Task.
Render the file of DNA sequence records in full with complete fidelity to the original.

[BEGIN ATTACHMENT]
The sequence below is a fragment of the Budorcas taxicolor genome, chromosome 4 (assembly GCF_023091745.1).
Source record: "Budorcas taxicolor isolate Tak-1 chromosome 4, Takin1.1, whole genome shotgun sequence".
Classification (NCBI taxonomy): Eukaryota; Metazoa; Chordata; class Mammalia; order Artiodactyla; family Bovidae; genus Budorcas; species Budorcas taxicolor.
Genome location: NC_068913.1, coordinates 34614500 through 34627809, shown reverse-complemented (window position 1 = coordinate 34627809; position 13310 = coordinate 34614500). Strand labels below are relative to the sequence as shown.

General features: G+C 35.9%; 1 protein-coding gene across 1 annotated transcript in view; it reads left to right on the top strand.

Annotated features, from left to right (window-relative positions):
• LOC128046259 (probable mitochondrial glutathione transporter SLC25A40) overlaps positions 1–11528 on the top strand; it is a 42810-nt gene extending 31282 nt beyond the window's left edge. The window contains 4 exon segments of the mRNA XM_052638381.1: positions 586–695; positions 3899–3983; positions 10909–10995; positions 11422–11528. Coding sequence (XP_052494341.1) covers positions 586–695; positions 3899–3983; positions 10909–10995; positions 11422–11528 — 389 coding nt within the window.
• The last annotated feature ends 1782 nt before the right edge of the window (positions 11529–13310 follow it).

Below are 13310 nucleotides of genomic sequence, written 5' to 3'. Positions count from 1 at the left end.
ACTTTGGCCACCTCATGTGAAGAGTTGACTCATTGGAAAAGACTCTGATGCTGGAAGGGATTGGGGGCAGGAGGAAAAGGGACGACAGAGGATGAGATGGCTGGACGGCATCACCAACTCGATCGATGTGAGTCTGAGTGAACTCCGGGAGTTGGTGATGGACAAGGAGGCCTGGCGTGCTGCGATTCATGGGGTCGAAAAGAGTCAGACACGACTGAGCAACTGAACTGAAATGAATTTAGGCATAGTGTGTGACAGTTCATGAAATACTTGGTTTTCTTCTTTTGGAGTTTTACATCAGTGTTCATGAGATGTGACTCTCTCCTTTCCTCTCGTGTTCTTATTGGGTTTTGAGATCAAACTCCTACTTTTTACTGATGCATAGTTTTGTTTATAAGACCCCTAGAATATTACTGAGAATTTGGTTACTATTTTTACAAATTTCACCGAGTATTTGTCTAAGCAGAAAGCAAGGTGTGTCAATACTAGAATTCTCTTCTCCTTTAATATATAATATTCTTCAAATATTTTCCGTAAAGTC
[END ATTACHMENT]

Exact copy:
The sequence below is a fragment of the Budorcas taxicolor genome, chromosome 4 (assembly GCF_023091745.1).
Source record: "Budorcas taxicolor isolate Tak-1 chromosome 4, Takin1.1, whole genome shotgun sequence".
Classification (NCBI taxonomy): Eukaryota; Metazoa; Chordata; class Mammalia; order Artiodactyla; family Bovidae; genus Budorcas; species Budorcas taxicolor.
Genome location: NC_068913.1, coordinates 34614500 through 34627809, shown reverse-complemented (window position 1 = coordinate 34627809; position 13310 = coordinate 34614500). Strand labels below are relative to the sequence as shown.

General features: G+C 35.9%; 1 protein-coding gene across 1 annotated transcript in view; it reads left to right on the top strand.

Annotated features, from left to right (window-relative positions):
• LOC128046259 (probable mitochondrial glutathione transporter SLC25A40) overlaps positions 1–11528 on the top strand; it is a 42810-nt gene extending 31282 nt beyond the window's left edge. The window contains 4 exon segments of the mRNA XM_052638381.1: positions 586–695; positions 3899–3983; positions 10909–10995; positions 11422–11528. Coding sequence (XP_052494341.1) covers positions 586–695; positions 3899–3983; positions 10909–10995; positions 11422–11528 — 389 coding nt within the window.
• The last annotated feature ends 1782 nt before the right edge of the window (positions 11529–13310 follow it).

Below are 13310 nucleotides of genomic sequence, written 5' to 3'. Positions count from 1 at the left end.
ACTTTGGCCACCTCATGTGAAGAGTTGACTCATTGGAAAAGACTCTGATGCTGGAAGGGATTGGGGGCAGGAGGAAAAGGGACGACAGAGGATGAGATGGCTGGACGGCATCACCAACTCGATCGATGTGAGTCTGAGTGAACTCCGGGAGTTGGTGATGGACAAGGAGGCCTGGCGTGCTGCGATTCATGGGGTCGAAAAGAGTCAGACACGACTGAGCAACTGAACTGAAATGAATTTAGGCATAGTGTGTGACAGTTCATGAAATACTTGGTTTTCTTCTTTTGGAGTTTTACATCAGTGTTCATGAGATGTGACTCTCTCCTTTCCTCTCGTGTTCTTATTGGGTTTTGAGATCAAACTCCTACTTTTTACTGATGCATAGTTTTGTTTATAAGACCCCTAGAATATTACTGAGAATTTGGTTACTATTTTTACAAATTTCACCGAGTATTTGTCTAAGCAGAAAGCAAGGTGTGTCAATACTAGAATTCTCTTCTCCTTTAATATATAATATTCTTCAAATATTTTCCGTAAAGTC